Oracle Label Security is an Oracle Database feature that provides row level security on records within your tables. It’s a way to centralise your data security in a single source – the Oracle Database. Basically it works by allowing you to create labels that are applied to records in your table. When a user queries for data in the database their access to the labels will be checked and only records that match will be returned. The beauty of this is that the user label checking is invisible to the user, it’s all done by the database. For instance the query ‘SELECT * FROM documents’ (assumming documents has a label policy applied) will return different results depending on the permissions of the user. Contrast this to the traditional approach where we would need to add a WHERE clause, eg: SELECT * FROM documents WHERE label=’Secret’;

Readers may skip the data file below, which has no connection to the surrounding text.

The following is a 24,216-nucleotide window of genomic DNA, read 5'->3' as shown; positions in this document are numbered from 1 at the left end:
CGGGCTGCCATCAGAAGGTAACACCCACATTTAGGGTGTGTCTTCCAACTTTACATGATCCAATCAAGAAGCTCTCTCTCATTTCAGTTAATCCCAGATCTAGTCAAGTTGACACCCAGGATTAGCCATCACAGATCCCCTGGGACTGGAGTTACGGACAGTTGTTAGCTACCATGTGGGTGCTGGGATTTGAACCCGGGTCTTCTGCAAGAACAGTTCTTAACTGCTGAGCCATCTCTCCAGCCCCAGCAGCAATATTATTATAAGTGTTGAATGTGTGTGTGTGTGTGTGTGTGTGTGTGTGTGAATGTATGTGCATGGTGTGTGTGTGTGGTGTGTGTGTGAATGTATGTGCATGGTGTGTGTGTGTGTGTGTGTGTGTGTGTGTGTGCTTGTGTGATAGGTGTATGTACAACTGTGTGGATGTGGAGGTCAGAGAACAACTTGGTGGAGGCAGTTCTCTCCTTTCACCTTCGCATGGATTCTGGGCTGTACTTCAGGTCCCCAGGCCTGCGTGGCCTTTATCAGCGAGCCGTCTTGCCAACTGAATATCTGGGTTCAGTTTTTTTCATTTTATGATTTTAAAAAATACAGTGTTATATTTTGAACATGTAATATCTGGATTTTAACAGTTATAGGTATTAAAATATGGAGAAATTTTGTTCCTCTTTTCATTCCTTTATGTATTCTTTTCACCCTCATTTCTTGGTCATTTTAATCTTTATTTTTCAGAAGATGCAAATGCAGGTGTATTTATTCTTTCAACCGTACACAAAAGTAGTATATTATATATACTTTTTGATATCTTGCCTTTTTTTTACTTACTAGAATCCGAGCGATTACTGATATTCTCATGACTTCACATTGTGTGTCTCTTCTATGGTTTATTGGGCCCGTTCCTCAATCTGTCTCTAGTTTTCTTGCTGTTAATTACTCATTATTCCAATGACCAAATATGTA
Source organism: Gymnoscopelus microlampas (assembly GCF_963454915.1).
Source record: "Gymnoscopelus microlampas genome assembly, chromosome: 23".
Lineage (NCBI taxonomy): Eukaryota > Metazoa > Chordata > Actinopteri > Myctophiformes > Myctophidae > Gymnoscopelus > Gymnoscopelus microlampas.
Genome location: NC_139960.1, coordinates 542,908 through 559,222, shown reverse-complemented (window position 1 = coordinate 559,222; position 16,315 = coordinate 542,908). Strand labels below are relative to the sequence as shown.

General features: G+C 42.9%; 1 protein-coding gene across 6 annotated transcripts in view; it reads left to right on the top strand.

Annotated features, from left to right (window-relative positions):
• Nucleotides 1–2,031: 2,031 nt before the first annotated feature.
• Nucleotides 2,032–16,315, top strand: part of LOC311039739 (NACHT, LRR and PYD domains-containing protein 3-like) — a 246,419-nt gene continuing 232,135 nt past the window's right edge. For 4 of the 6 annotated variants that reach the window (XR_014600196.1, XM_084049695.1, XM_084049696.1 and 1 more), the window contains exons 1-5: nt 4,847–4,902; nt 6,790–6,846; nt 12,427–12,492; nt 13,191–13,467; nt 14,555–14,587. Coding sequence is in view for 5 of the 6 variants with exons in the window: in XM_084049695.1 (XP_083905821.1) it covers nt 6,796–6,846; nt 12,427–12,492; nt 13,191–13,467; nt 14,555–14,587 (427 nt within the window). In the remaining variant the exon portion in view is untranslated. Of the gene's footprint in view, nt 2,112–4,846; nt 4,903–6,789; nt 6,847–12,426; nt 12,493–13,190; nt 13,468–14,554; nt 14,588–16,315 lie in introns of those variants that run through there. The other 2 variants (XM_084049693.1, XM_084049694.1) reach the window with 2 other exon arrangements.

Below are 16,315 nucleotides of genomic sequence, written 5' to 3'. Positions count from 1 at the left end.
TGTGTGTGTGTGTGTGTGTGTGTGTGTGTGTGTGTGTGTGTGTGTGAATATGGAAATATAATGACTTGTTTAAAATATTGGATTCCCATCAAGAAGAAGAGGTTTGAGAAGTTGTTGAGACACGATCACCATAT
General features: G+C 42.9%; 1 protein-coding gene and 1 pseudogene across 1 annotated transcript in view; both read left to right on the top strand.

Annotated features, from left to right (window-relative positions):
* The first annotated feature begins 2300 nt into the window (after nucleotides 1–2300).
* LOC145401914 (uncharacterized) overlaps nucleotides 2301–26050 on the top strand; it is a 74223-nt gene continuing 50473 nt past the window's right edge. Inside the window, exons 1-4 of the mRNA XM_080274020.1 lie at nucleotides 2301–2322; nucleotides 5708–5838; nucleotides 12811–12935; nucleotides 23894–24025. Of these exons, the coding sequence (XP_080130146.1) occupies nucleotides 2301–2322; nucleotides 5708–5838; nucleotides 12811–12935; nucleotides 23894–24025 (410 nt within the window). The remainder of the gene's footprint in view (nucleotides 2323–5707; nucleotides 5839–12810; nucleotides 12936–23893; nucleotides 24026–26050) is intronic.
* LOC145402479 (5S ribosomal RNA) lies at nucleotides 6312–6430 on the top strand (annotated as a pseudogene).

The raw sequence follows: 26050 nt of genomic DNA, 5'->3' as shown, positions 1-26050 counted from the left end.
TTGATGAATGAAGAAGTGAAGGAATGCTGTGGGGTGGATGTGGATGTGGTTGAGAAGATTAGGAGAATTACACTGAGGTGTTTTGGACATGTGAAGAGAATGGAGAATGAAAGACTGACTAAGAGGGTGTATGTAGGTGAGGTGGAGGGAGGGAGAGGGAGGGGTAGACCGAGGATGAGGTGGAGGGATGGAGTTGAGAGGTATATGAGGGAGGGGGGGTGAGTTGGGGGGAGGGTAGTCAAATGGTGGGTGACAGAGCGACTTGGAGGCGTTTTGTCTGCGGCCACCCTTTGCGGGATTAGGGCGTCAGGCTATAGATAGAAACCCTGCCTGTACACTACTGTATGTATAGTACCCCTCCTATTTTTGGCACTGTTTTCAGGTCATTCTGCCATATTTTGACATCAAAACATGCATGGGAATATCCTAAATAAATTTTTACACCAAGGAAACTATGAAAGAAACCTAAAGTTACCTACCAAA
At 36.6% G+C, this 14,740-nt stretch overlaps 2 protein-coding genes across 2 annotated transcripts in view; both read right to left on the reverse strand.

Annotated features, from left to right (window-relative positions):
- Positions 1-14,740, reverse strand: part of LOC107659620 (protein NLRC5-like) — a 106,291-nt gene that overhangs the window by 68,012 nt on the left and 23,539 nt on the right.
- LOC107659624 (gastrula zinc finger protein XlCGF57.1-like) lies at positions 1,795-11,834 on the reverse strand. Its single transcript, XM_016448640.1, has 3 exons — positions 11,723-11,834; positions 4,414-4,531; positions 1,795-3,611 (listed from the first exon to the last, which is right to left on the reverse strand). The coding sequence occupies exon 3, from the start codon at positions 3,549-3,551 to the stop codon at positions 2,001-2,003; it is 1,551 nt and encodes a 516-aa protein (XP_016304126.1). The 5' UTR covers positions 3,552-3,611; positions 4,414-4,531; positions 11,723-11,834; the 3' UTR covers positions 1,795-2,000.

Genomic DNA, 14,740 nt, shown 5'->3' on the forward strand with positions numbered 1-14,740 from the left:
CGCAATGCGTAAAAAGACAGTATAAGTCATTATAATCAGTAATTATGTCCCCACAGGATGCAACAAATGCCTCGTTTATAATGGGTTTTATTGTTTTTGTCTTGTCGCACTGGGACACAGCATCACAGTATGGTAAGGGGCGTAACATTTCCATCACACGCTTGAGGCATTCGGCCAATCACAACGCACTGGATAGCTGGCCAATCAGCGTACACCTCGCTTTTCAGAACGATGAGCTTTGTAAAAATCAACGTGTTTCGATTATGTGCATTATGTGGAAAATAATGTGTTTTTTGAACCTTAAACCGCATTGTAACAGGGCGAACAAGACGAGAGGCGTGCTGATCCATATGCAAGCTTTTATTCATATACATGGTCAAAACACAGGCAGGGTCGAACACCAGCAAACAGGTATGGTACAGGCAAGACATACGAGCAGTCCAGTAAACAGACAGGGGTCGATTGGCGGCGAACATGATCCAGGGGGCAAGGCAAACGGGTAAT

You might be asking, so what? Adding a WHERE clause isn’t that hard and that’s exactly the point. Adding a WHERE clause is pretty easy, but so is not adding one. If I can get access to your database then I can just ‘SELECT * FROM documents’ and get every document in your system, regardless of permission. But with Label Security, even if I manage to bypass your application, I won’t be able to get any documents beyond those that I have permission for. This is especially important in a post-Snowden world, where we no longer trust our database admins (sorry guys!). With Label Security we can ensure that our DBAs and application developers can still have access to the underlying tables (for maintenance, development etc), but they won’t actually see any data (technically we’d also need to employ Database Vault to ensure that our DBAs don’t just modify the policy or add themselves to it, but that’s a post for another day).